Tammy Barton is the director and founder of MyBudget. Here, she explains how Australians can find the best debt strategy for their personalities.
The new financial year is here, but for many Australians it’s nothing but an unpleasant reminder of their debt and money worries. If this is you, you are not alone.
A recent MyBudget survey found Australians today are living with greater financial and life stress compared to 20 years ago. The research revealed that four out of five Australians are stressed about financial commitments, with 85 per cent saying life is more expensive and 75 per cent saying life in general is more stressful than it was 20 years ago.
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More Australians in 2019 have a credit card (53 per cent) than a superannuation account (50 per cent).
If there’s one thing I’ve learned from two decades of helping people overcome financial stress, it’s that money problems can be turned around quickly. MyBudget recently helped a young Sydney couple with average combined salaries to pay off five credit cards in 10 months – over $60,000.
They are now saving for a house and living a life they wouldn’t have dreamed possible 12 months ago.
The biggest problem stopping people from paying off debt is having a realistic plan that works for them. Money is more than numbers; it comes wrapped in a myriad of emotions and is tied up with notions of power (or powerlessness, depending on the situation).
Start by identifying which debt strategy resonates with your personality, values and attitudes toward money. This might take some soul searching. Are you impulsive? A control freak? A worry wart?
It takes courage to be honest with yourself about how you got into debt in the first place, but it’s an important step, because a strategy that’s good in theory may not align with your likely behaviour. A workable plan can be the difference between years of struggle and tens of thousands of dollars.
The Big Hitter Debt Strategy
Logically, the quickest way to reduce your debt is to pay down the most expensive debts first. These are the loan balances that attract the highest rates of interest. Credit cards are likely targets, as are store cards, revolving lines of credit and quick cash loans.
The Big Hitter Strategy focuses all spare cash after expenses and minimum repayments on paying down the debt that has the highest rate of interest. Once that debt is paid off, focus on the next most expensive debt and so on.
This strategy is great for debt reduction because it minimises the amount of interest you pay overall. The challenge of the Big Hitter approach is that it can take a long time to feel like you’re making any progress, especially if your balance is sizeable.
However, you’re motivated by logic and long-term goals and have the fortitude to stay on track, go with this approach. If you have an impatient personality, steer clear as you probably won’t see the plan through.
The Snowball Debt Strategy
Sometimes it pays to focus on smaller debts first, even when they aren’t the most expensive ones. The Snowball Strategy is talked about a lot these days.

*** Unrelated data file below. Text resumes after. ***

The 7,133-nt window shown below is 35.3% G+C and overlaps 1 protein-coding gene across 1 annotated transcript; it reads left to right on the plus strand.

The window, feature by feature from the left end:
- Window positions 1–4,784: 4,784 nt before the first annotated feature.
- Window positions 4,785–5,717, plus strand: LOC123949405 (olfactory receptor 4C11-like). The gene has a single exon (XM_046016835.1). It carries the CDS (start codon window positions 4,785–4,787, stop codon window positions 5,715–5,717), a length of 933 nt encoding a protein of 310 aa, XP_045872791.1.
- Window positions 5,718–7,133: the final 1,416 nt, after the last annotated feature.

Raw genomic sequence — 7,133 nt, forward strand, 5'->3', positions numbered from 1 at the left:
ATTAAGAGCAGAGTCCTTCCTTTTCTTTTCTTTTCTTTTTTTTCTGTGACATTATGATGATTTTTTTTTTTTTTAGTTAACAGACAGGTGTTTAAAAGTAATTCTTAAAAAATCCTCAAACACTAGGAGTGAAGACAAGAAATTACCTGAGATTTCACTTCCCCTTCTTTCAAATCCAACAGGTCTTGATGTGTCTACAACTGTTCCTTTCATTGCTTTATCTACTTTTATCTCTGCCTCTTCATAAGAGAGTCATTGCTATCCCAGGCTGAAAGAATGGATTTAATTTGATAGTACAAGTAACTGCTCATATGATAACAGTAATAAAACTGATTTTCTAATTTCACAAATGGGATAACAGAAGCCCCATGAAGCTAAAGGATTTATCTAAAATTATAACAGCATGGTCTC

It focuses on putting your spare cash (after expenses and minimum repayments) toward paying off your smallest debt first, regardless of the rate of interest it attracts. When that debt is paid off, you move to the next biggest debt, and so on.
The Snowball Strategy gets its name because it gathers momentum as smaller debts are paid off and the repayments are applied to larger debts. Along the way, you get to cut up credit cards, close accounts and celebrate mini milestones.
If you’re a methodical personal who likes ticking boxes and thrives on continuous and visible progress, this strategy is for you. This is also a great strategy if you tend to be easily waylaid, as the plan keeps you engaged and enthused.
The Feel Good Strategy
An often-overlooked factor in debt reduction is how your debts make you feel. Financial stress is one of the leading causes of relationship tension and divorce.
Sometimes the best debt strategy is to focus on paying off the debts that make you feel the worst. For instance, the debt might be $1000 you owe your grandmother or a credit contract on a phone you lost six months ago.
The Feel Good Strategy channels your spare cash into the debt that will make you feel the best when it’s gone. When that’s paid off, you move to the next debt that will make you feel the best, and so on.
This can be an excellent way to rebuild stressed relationships and feel better about yourself in general. If you’re an anxious or worrying person, or you have a ‘nasty’ debt that’s impacting your wellbeing, this is a good strategy to get your heart and head in a better place.
The Outsourcer Strategy
If you’re still lacking motivation, are time poor or feel too overwhelmed to come up with a plan yourself, getting professional support to pay off debt is necessary. MyBudget works with clients to identify which of the above debt reduction strategies best suits their situation and does the heavy lifting to keep clients on track.
This is what worked for Sydney couple, Megan and Creagh. If you love outsourced services, hate the idea of budgeting or you’ve developed such a negative relationship with money that you don’t feel confident addressing your problems alone, this hand-holding approach can be life changing.
Remember, these strategies are a guide and you might consider using more than one. For example, the Feel Good Strategy is a great kick-starter to wipe out a particularly troublesome debt and curb your anxiety, but you might tackle your remaining debts with the Snowball Strategy to keep up the momentum and satisfy your inner list-maker.
If you’re currently in debt – even serious debt - know that by June 30 next year that sense of dread could be gone, simply by knowing yourself and finding the right debt strategy to match.
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